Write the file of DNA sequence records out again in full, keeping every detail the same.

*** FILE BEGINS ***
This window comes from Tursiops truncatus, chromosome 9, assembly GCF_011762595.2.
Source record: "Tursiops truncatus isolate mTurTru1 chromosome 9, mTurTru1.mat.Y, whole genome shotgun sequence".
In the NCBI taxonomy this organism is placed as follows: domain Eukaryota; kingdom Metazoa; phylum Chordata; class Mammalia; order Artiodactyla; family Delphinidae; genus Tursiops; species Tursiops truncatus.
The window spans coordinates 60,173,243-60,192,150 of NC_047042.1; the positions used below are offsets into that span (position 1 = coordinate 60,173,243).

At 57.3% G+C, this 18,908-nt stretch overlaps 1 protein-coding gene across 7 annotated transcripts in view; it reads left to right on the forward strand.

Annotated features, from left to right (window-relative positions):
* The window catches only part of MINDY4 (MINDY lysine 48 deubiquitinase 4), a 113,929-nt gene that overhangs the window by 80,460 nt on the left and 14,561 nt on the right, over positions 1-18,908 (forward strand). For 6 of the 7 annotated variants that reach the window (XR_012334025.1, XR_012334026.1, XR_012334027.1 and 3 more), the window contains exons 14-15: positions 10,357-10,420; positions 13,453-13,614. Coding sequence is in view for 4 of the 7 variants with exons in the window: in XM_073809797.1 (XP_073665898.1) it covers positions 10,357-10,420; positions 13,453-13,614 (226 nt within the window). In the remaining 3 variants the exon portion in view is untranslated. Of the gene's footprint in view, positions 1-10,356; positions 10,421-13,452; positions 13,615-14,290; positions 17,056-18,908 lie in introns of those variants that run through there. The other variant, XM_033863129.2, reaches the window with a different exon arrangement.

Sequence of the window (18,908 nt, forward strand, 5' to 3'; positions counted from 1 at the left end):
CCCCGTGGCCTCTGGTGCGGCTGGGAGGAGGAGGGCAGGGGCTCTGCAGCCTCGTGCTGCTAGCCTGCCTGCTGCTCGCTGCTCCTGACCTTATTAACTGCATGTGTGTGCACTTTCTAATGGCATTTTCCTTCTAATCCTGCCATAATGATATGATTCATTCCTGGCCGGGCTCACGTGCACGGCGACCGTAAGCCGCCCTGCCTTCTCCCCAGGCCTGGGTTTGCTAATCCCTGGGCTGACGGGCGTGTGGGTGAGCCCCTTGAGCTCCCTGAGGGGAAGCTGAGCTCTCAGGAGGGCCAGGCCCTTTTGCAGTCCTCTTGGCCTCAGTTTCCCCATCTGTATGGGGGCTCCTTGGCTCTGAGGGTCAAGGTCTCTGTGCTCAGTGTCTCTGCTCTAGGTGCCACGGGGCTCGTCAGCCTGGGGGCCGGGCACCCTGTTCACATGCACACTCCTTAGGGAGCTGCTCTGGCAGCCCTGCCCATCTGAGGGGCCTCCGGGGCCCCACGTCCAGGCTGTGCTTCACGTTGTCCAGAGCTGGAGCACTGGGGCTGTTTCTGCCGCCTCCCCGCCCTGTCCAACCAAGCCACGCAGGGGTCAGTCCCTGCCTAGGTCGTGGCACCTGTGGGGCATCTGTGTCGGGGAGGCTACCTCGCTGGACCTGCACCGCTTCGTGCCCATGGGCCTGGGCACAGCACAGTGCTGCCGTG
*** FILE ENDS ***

This window comes from Tursiops truncatus, chromosome 9, assembly GCF_011762595.2.
Source record: "Tursiops truncatus isolate mTurTru1 chromosome 9, mTurTru1.mat.Y, whole genome shotgun sequence".
In the NCBI taxonomy this organism is placed as follows: domain Eukaryota; kingdom Metazoa; phylum Chordata; class Mammalia; order Artiodactyla; family Delphinidae; genus Tursiops; species Tursiops truncatus.
The window spans coordinates 60,173,243-60,192,150 of NC_047042.1; the positions used below are offsets into that span (position 1 = coordinate 60,173,243).

At 57.3% G+C, this 18,908-nt stretch overlaps 1 protein-coding gene across 7 annotated transcripts in view; it reads left to right on the forward strand.

Annotated features, from left to right (window-relative positions):
* The window catches only part of MINDY4 (MINDY lysine 48 deubiquitinase 4), a 113,929-nt gene that overhangs the window by 80,460 nt on the left and 14,561 nt on the right, over positions 1-18,908 (forward strand). For 6 of the 7 annotated variants that reach the window (XR_012334025.1, XR_012334026.1, XR_012334027.1 and 3 more), the window contains exons 14-15: positions 10,357-10,420; positions 13,453-13,614. Coding sequence is in view for 4 of the 7 variants with exons in the window: in XM_073809797.1 (XP_073665898.1) it covers positions 10,357-10,420; positions 13,453-13,614 (226 nt within the window). In the remaining 3 variants the exon portion in view is untranslated. Of the gene's footprint in view, positions 1-10,356; positions 10,421-13,452; positions 13,615-14,290; positions 17,056-18,908 lie in introns of those variants that run through there. The other variant, XM_033863129.2, reaches the window with a different exon arrangement.

Sequence of the window (18,908 nt, forward strand, 5' to 3'; positions counted from 1 at the left end):
CCCCGTGGCCTCTGGTGCGGCTGGGAGGAGGAGGGCAGGGGCTCTGCAGCCTCGTGCTGCTAGCCTGCCTGCTGCTCGCTGCTCCTGACCTTATTAACTGCATGTGTGTGCACTTTCTAATGGCATTTTCCTTCTAATCCTGCCATAATGATATGATTCATTCCTGGCCGGGCTCACGTGCACGGCGACCGTAAGCCGCCCTGCCTTCTCCCCAGGCCTGGGTTTGCTAATCCCTGGGCTGACGGGCGTGTGGGTGAGCCCCTTGAGCTCCCTGAGGGGAAGCTGAGCTCTCAGGAGGGCCAGGCCCTTTTGCAGTCCTCTTGGCCTCAGTTTCCCCATCTGTATGGGGGCTCCTTGGCTCTGAGGGTCAAGGTCTCTGTGCTCAGTGTCTCTGCTCTAGGTGCCACGGGGCTCGTCAGCCTGGGGGCCGGGCACCCTGTTCACATGCACACTCCTTAGGGAGCTGCTCTGGCAGCCCTGCCCATCTGAGGGGCCTCCGGGGCCCCACGTCCAGGCTGTGCTTCACGTTGTCCAGAGCTGGAGCACTGGGGCTGTTTCTGCCGCCTCCCCGCCCTGTCCAACCAAGCCACGCAGGGGTCAGTCCCTGCCTAGGTCGTGGCACCTGTGGGGCATCTGTGTCGGGGAGGCTACCTCGCTGGACCTGCACCGCTTCGTGCCCATGGGCCTGGGCACAGCACAGTGCTGCCGTG